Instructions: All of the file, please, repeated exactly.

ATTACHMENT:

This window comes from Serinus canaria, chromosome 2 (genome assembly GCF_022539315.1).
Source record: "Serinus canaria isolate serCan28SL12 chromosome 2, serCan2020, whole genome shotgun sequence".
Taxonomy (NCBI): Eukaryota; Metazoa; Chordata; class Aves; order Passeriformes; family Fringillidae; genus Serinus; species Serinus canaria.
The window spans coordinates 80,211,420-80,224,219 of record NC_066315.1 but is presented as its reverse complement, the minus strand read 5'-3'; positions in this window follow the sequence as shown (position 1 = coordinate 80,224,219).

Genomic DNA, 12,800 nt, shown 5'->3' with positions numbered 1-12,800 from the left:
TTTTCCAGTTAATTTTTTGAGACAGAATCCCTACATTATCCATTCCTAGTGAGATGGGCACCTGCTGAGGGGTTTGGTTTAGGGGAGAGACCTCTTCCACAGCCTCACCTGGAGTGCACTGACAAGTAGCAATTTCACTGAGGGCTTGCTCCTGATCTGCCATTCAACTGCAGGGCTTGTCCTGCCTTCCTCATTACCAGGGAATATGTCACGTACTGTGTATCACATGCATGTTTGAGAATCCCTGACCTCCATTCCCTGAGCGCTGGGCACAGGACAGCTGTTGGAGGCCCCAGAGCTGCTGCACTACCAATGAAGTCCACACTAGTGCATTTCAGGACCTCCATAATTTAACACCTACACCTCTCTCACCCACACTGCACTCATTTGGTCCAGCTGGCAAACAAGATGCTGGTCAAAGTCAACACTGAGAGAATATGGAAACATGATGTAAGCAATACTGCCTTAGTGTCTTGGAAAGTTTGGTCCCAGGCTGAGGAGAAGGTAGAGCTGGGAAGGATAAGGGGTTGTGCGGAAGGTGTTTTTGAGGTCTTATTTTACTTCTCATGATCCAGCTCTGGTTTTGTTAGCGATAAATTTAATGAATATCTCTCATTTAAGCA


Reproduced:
This window comes from Serinus canaria, chromosome 2 (genome assembly GCF_022539315.1).
Source record: "Serinus canaria isolate serCan28SL12 chromosome 2, serCan2020, whole genome shotgun sequence".
Taxonomy (NCBI): Eukaryota; Metazoa; Chordata; class Aves; order Passeriformes; family Fringillidae; genus Serinus; species Serinus canaria.
The window spans coordinates 80,211,420-80,224,219 of record NC_066315.1 but is presented as its reverse complement, the minus strand read 5'-3'; positions in this window follow the sequence as shown (position 1 = coordinate 80,224,219).

Genomic DNA, 12,800 nt, shown 5'->3' with positions numbered 1-12,800 from the left:
TTTTCCAGTTAATTTTTTGAGACAGAATCCCTACATTATCCATTCCTAGTGAGATGGGCACCTGCTGAGGGGTTTGGTTTAGGGGAGAGACCTCTTCCACAGCCTCACCTGGAGTGCACTGACAAGTAGCAATTTCACTGAGGGCTTGCTCCTGATCTGCCATTCAACTGCAGGGCTTGTCCTGCCTTCCTCATTACCAGGGAATATGTCACGTACTGTGTATCACATGCATGTTTGAGAATCCCTGACCTCCATTCCCTGAGCGCTGGGCACAGGACAGCTGTTGGAGGCCCCAGAGCTGCTGCACTACCAATGAAGTCCACACTAGTGCATTTCAGGACCTCCATAATTTAACACCTACACCTCTCTCACCCACACTGCACTCATTTGGTCCAGCTGGCAAACAAGATGCTGGTCAAAGTCAACACTGAGAGAATATGGAAACATGATGTAAGCAATACTGCCTTAGTGTCTTGGAAAGTTTGGTCCCAGGCTGAGGAGAAGGTAGAGCTGGGAAGGATAAGGGGTTGTGCGGAAGGTGTTTTTGAGGTCTTATTTTACTTCTCATGATCCAGCTCTGGTTTTGTTAGCGATAAATTTAATGAATATCTCTCATTTAAGCA